You can save your stories and play them back- what a great way for kids to hear their progress!  There are lots of possibilities for creating speaking and listening tasks, too.
We will also use whiteboards and dry erase markers to play a modified pictionary game.  I'll show a card (secretly) to one student, who starts to draw the picture.  The others try to guess the name of the card.  That's a fun game for warm-up or review, too!

 Closure Activity

We usually end with a GoNoodle activity or a youtube video.  The movement helps my little kids get their wiggles out, and they are great for listening skills! ELF Kids Learning channel is my favorite, hands down.  We also love to do the Starfall Head, Shoulders, Knees and Toes video- great for practicing the tricky /s/ sound at the ends of words, and it's quite a challenge!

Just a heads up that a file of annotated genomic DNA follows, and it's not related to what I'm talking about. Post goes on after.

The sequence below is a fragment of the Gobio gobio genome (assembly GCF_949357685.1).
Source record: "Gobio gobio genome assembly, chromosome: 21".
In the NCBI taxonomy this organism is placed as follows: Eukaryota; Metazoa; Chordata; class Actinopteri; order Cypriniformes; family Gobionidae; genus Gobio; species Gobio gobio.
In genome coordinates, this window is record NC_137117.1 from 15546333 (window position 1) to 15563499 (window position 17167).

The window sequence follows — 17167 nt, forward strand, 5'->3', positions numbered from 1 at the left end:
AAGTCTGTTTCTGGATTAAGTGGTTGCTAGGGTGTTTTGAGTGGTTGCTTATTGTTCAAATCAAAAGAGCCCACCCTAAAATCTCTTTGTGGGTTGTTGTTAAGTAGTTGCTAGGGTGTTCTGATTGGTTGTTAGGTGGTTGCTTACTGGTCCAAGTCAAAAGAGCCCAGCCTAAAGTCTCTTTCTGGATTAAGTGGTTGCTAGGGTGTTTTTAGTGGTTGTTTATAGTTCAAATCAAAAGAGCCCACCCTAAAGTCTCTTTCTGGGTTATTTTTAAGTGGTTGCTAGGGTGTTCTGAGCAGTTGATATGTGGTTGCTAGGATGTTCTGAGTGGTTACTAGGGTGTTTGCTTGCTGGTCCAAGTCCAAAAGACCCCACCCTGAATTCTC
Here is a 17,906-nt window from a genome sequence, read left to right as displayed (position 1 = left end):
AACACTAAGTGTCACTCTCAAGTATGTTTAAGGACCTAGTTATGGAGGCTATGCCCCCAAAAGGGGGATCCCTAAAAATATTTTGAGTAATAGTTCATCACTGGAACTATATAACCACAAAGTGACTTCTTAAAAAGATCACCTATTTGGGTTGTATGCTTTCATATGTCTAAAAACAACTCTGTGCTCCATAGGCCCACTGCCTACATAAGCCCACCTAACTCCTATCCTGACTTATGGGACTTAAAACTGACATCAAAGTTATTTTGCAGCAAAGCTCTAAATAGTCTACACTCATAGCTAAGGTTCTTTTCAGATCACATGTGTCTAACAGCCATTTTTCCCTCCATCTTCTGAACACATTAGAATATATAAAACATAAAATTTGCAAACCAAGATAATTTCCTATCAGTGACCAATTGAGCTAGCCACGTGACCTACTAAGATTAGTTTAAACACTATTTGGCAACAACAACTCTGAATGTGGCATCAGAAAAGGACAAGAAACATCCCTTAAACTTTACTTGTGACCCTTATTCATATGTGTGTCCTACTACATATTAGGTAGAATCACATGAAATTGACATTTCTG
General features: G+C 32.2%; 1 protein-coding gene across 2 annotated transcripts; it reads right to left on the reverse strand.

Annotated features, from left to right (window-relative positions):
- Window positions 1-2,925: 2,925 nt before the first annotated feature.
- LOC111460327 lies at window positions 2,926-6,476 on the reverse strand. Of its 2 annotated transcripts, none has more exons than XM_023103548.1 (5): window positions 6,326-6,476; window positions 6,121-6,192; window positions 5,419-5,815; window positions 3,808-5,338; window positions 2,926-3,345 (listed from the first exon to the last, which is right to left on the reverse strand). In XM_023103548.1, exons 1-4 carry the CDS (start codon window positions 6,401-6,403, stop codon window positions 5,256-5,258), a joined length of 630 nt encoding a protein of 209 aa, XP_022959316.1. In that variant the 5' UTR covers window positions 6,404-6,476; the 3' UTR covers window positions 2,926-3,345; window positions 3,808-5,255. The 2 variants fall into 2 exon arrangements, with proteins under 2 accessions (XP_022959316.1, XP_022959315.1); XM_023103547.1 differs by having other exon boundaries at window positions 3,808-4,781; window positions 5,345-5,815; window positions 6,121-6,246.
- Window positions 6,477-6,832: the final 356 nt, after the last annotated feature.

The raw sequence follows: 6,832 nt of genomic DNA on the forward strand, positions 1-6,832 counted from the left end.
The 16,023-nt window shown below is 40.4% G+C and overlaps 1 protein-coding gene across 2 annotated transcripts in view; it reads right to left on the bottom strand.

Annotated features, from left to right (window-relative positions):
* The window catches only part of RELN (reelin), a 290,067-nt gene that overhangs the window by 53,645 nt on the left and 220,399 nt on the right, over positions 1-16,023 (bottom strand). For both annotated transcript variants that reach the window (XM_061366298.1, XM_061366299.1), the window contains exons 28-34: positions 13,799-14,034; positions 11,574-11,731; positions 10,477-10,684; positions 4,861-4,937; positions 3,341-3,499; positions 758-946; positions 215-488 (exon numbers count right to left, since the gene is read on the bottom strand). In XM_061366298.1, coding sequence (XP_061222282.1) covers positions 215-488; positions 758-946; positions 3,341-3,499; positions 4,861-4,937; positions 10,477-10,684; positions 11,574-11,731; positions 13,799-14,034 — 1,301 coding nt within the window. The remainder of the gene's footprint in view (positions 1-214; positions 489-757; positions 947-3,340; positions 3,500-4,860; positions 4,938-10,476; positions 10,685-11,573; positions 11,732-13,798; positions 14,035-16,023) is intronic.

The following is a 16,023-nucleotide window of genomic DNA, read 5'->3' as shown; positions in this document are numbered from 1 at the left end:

While I introduce new activities, songs, or videos every few days, our general intervention time runs as you read above.  Having a structure and routine really helps my students to stay focused and on task, and helps to establish a safe space for trying to speak.

If you're interested in more kindergarten ideas, check out my pinterest board!